Stocks fell on Tuesday, the last day of the first quarter, as investors wrapped up a period of historic market volatility sparked by the coronavirus pandemic.
The Dow Jones Industrial Average closed 410.32 points lower, or 1.8%, at 21,917.16. The S&P 500 dropped 1.6% to 2,584.59. The Nasdaq Composite fell nearly 1% to 7,700.10. The 30-stock benchmark was up as much as 152 points earlier in the day.
The Dow and S&P 500 had their worst first-quarter performances ever, losing 23.2 and 20%, respectively. The Dow also had its worst overall quarter since 1987 while the S&P 500 had its biggest quarterly loss since 2008.
Wall Street also posted sharp losses for the month. The Dow and S&P 500 fell 13.7% and 12.5%, respectively, in March. It was their worst one-month declines since 2008. The S&P 500 and Dow also recorded moves of at least 1% in 21 of the 22 trading days this month.
Stocks fell Tuesday while digesting a number of issues stemming from the coronavirus pandemic:
- New York Gov. Andrew Cuomo said coronavirus cases in the state jumped by 14% overnight to more than 75,000.
- Goldman Sachs said that the economy would go through an unprecedented plunge in the second quarter, but that the recovery would then be the fastest in history.
- U.S. consumer confidence posted a big decline. The Conference Board said Tuesday its consumer confidence index dropped to 120 this month from 132.6 in February.
- Bank stock such as JPMorgan Chase, Citigroup and Bank of America continued to drop. JPMorgan and Citi fell 3.6% and 4.5%, respectively, while Bank of America lost 3.7%. The stocks have been under big pressure this week from declining rates.
Many on Wall Street are calling for even more selling before the market can hit a bottom. Historically, bear markets are often punctuated by sharp bounces on their way down to a trough.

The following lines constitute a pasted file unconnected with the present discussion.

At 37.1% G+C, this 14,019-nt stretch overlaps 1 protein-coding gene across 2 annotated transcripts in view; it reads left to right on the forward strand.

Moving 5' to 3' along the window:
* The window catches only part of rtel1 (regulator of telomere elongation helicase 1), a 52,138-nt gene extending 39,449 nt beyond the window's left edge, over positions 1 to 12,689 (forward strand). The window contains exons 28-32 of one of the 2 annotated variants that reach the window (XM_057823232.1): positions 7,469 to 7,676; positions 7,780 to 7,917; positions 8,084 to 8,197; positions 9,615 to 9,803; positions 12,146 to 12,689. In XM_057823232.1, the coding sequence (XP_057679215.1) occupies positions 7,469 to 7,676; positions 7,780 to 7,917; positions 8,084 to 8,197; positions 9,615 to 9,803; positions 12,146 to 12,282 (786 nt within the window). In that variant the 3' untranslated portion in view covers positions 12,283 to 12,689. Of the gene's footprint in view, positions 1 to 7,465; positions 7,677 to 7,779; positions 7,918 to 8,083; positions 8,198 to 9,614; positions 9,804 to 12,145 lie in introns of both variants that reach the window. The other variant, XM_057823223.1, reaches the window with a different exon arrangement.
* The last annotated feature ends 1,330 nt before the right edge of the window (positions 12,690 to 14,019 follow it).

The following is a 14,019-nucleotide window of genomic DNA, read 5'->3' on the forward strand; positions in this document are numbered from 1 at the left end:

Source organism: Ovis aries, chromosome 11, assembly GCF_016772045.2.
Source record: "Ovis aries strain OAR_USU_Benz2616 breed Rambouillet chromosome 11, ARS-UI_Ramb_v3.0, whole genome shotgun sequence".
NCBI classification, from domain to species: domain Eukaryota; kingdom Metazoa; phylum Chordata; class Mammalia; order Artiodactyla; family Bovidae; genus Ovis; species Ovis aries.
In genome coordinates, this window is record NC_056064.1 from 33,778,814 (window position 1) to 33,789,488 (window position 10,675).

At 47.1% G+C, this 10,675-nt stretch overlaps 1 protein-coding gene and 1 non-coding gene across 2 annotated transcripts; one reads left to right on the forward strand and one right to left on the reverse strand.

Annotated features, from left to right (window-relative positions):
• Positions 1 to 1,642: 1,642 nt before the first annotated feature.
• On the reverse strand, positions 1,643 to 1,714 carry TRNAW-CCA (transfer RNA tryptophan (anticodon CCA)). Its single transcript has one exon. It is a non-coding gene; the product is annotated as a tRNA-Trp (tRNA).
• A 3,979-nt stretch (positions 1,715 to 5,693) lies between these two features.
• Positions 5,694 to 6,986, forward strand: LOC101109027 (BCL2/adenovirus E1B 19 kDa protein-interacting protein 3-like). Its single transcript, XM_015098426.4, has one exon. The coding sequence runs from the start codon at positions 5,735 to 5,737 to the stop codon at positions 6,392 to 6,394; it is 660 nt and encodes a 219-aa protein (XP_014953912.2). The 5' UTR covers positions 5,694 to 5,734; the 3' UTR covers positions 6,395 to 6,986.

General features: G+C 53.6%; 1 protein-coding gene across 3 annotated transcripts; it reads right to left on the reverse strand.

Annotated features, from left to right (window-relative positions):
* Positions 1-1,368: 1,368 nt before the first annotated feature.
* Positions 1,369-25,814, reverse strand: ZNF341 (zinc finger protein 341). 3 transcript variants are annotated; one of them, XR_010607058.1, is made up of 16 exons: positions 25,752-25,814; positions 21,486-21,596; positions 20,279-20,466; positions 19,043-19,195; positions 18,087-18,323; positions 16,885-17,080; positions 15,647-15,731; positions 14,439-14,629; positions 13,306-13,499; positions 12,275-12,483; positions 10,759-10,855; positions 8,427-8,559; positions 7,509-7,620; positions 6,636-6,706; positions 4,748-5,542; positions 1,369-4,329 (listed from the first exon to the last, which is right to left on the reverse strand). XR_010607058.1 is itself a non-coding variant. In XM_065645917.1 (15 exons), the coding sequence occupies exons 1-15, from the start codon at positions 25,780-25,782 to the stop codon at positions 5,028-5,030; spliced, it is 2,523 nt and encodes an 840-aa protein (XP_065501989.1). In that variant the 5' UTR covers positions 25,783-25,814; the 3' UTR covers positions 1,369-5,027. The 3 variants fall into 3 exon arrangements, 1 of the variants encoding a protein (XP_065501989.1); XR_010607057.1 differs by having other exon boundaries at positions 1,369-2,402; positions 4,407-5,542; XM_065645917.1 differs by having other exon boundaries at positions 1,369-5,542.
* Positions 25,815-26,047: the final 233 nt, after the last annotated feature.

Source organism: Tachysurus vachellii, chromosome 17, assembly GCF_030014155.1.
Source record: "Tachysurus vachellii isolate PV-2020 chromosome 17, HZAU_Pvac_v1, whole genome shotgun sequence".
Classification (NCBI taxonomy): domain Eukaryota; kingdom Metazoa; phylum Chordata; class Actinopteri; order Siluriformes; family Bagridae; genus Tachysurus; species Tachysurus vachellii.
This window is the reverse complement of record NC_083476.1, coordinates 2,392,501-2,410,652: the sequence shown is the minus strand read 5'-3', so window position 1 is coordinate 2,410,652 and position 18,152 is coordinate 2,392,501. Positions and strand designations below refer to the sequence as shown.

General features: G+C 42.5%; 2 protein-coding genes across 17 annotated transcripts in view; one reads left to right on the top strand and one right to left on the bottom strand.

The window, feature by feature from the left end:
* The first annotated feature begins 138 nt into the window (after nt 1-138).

"Last week's double-digit gain for markets was a welcome relief rally, though market bottoms are rarely as clean as this one has been," said Mark Hackett, Nationwide's chief of investment research. "Markets will need to reflect more traditional interactions before confidence in a bottom can be reached."
Investors continued to grapple with the worsening outbreak in the U.S. as the confirmed cases rose to more than 177,000, according to data from Johns Hopkins University. The U.S. has also officially become the country most affected. Trump said Sunday he hopes the country will "be well on our way to recovery" by June 1.
To be sure, stocks have regained some ground since last week. The Dow has rallied more than 17% since reaching a low on March 23 while the S&P 500 has gained 15.5% since then. Part of those gains came on Monday, when the Dow jumped nearly 700 points after President Donald Trump extended the timeline for social distancing guidelines to April 30, which many believe will reduce economic damage in the long run.
"It's hard to envision the equity market trending higher without some visibility and the curve of new cases begins to flatten out," said Terry Sandven, chief equity strategist at U.S. Bank Wealth Management. "Perhaps we'll get some of those characteristics as you look through the earnings season."
"We do not think this is going to be a V-shaped recovery; we think it's more of a U-shaped recovery," said Sandven. "The risk of a recession is still pretty high, and we're likely to be in a recession right now."
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